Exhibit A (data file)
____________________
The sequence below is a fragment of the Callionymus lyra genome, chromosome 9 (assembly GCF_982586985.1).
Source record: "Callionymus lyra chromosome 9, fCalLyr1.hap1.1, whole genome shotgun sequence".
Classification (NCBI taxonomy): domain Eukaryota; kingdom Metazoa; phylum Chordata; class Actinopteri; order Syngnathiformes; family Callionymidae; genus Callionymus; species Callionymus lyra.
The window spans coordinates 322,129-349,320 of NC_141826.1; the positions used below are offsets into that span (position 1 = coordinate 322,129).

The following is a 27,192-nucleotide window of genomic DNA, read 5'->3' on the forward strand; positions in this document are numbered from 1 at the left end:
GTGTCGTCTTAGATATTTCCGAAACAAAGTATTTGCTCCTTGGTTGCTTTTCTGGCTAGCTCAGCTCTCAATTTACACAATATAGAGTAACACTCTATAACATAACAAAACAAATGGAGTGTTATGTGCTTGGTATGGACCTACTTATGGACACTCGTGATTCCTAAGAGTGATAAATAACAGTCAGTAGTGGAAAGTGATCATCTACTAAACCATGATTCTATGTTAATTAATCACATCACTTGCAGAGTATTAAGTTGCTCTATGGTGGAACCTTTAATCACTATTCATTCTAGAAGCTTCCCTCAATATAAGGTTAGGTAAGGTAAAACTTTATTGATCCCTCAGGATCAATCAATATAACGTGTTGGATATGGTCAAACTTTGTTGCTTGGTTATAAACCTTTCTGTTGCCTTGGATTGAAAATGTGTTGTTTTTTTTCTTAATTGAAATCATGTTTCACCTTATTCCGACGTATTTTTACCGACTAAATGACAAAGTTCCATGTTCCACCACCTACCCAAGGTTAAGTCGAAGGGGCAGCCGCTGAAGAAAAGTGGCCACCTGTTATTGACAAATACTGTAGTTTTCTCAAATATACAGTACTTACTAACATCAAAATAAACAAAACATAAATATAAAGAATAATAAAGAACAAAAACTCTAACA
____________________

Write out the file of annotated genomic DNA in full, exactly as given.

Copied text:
The sequence below is a fragment of the Callionymus lyra genome, chromosome 9 (assembly GCF_982586985.1).
Source record: "Callionymus lyra chromosome 9, fCalLyr1.hap1.1, whole genome shotgun sequence".
Classification (NCBI taxonomy): domain Eukaryota; kingdom Metazoa; phylum Chordata; class Actinopteri; order Syngnathiformes; family Callionymidae; genus Callionymus; species Callionymus lyra.
The window spans coordinates 322,129-349,320 of NC_141826.1; the positions used below are offsets into that span (position 1 = coordinate 322,129).

The following is a 27,192-nucleotide window of genomic DNA, read 5'->3' on the forward strand; positions in this document are numbered from 1 at the left end:
GTGTCGTCTTAGATATTTCCGAAACAAAGTATTTGCTCCTTGGTTGCTTTTCTGGCTAGCTCAGCTCTCAATTTACACAATATAGAGTAACACTCTATAACATAACAAAACAAATGGAGTGTTATGTGCTTGGTATGGACCTACTTATGGACACTCGTGATTCCTAAGAGTGATAAATAACAGTCAGTAGTGGAAAGTGATCATCTACTAAACCATGATTCTATGTTAATTAATCACATCACTTGCAGAGTATTAAGTTGCTCTATGGTGGAACCTTTAATCACTATTCATTCTAGAAGCTTCCCTCAATATAAGGTTAGGTAAGGTAAAACTTTATTGATCCCTCAGGATCAATCAATATAACGTGTTGGATATGGTCAAACTTTGTTGCTTGGTTATAAACCTTTCTGTTGCCTTGGATTGAAAATGTGTTGTTTTTTTTCTTAATTGAAATCATGTTTCACCTTATTCCGACGTATTTTTACCGACTAAATGACAAAGTTCCATGTTCCACCACCTACCCAAGGTTAAGTCGAAGGGGCAGCCGCTGAAGAAAAGTGGCCACCTGTTATTGACAAATACTGTAGTTTTCTCAAATATACAGTACTTACTAACATCAAAATAAACAAAACATAAATATAAAGAATAATAAAGAACAAAAACTCTAACA